It sometimes takes Jason Garey 10 attempts before his call goes through to his parents' home in Gonzales, La. When he finally hears a voice on the other end, he is told about the destruction to his neighbors' property, about his relatives from New Orleans who scrambled up Interstate 10 to take refuge in his family's house, about the general misery in the aftermath of Hurricane Katrina.
The University of Maryland soccer star has been trying to prepare for the fourth-ranked Terrapins' opener tonight at Cal State Fullerton followed by Sunday's encounter with No. 2 UCLA, but catastrophic events in his home state have become an understandable distraction.
"You just have to pray for the best and hope the death toll doesn't keep climbing," he said this week. "It's been pretty worrisome."
Gonzales (population 8,200) is about 20 miles from Baton Rouge and 50 from New Orleans -- beyond the main brunt of the storm but well within the danger zone.
"My house is all right right now, my neighbors' house had a lot of damage," Garey said. "A lot of my extended family lives in New Orleans and is at my house now. They're not sure what they're going to go back to. They're pretty sure their houses are completely ruined. It's been a tough time for south Louisiana."
Garey's cell phone is through a Louisiana exchange, so family members have had as much trouble contacting him as he has had trying to call them. He practiced with the Terrapins all week, but had other things on his mind.
"It was [a distraction] on Sunday night when it was coming ashore," he said. "I didn't sleep much Sunday night, and Monday I was still pretty worried because there were pretty high winds at my house. I was worried about my friends, but as far as I can tell, they're alright."
Garey and Coach Sasho Cirovski are planning a fundraising campaign for victims through the National Soccer Coaches Association of America.
The 21-year-old senior forward hopes he can soon turn his full attention to a season in which the Terrapins will once again attempt to overcome their shortcomings in the final four. They have lost in the College Cup semifinals the past three years and four times in the last seven seasons, including a sudden-death overtime defeat to eventual champion Indiana last December.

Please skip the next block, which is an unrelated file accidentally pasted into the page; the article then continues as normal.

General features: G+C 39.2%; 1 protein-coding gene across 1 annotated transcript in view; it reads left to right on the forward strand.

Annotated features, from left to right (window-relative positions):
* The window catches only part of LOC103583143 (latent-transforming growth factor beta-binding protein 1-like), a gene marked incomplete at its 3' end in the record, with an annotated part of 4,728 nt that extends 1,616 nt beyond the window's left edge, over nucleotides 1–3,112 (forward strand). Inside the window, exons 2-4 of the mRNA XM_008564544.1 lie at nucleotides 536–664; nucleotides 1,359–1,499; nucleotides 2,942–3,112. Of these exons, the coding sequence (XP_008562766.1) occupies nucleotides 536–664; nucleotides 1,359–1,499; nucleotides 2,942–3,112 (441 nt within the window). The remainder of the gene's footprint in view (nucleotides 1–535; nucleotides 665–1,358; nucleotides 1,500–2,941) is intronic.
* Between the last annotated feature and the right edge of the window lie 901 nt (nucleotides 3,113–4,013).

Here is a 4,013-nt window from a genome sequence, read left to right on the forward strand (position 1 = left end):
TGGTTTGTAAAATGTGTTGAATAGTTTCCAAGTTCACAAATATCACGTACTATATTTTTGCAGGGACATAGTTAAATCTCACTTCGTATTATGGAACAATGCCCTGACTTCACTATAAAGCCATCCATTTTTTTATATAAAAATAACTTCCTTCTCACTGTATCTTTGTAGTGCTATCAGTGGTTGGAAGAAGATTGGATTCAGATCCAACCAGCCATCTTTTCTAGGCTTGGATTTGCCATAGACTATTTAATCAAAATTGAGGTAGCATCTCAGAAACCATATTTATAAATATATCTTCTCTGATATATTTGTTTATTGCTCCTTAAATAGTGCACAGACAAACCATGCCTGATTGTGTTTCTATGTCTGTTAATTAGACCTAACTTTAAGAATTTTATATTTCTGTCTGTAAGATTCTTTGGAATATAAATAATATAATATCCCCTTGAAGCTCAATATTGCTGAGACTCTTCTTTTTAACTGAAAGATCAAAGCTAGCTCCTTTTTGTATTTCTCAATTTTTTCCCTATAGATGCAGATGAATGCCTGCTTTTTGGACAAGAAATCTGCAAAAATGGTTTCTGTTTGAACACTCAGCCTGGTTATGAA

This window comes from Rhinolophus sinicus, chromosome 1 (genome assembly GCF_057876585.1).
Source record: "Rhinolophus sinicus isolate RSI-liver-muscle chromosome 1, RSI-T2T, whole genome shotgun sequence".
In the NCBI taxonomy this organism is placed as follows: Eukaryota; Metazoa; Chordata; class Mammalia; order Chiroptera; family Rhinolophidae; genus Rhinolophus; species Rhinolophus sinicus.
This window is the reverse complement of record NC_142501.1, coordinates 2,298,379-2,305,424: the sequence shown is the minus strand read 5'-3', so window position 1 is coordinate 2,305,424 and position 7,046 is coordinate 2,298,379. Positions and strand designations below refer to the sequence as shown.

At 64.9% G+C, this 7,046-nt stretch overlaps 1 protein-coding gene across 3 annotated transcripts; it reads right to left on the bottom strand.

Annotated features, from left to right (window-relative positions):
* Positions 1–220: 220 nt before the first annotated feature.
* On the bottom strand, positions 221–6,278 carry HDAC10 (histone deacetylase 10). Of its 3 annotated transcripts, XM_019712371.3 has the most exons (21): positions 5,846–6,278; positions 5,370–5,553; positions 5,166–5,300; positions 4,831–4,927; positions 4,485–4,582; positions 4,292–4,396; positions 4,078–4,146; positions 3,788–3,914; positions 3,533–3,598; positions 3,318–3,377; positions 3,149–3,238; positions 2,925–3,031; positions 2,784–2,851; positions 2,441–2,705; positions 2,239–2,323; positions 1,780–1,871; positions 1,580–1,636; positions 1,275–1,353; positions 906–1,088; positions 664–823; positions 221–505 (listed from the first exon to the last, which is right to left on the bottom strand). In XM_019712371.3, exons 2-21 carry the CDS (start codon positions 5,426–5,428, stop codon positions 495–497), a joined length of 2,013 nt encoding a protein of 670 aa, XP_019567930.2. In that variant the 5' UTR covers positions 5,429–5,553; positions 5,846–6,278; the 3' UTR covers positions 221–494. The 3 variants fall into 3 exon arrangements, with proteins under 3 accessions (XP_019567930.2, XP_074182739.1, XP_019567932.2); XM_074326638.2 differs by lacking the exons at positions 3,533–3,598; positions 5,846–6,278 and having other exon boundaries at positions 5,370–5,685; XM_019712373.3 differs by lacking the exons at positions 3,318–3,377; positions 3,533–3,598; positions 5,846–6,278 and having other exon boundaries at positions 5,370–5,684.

Cirovski has had 11 consecutive winning seasons and has sent 21 players to MLS, but that NCAA title remains elusive. Maryland hasn't won a national championship since sharing the 1968 crown with Michigan State.
"The incredible success of the last three years and yet the lack of the final fulfillment has got me juiced up," he said. "It's very important to me and very important to the program and all the players who have played here before that we crown ourselves with the national championship. But I don't think in any way, if it never comes, will it diminish what we've accomplished here.
"I'm a competitive person and I'm going to put everything I can into it to make sure that one day we do hold a national championship trophy. I hope it's very soon, I hope it's this year."
Garey's scoring prowess will be among the key elements to the Terrapins' drive. After being among the nation's leading scorers last year with 22 goals and nine assists in 25 matches, he briefly considered turning pro before deciding to return for his final year. He will earn his degree in finance in December and will be eligible for the MLS draft in January.
Cirovski has a strong group of returning midfielders and defenders, but needs to find an attacking complement for Garey and a replacement for longtime goalkeeper Noah Palmer. Marc Burch, a transfer from Evansville, could be the answer up front, while senior Craig Salvati (three career starts) and freshman Chris Seitz (California high school player of the year) are vying for the starting job in goal.
"I think about [winning the NCAA title] every day," Garey said. "Hopefully, with a little bit of luck, we will get past that hurdle that we've been stopped at for three years."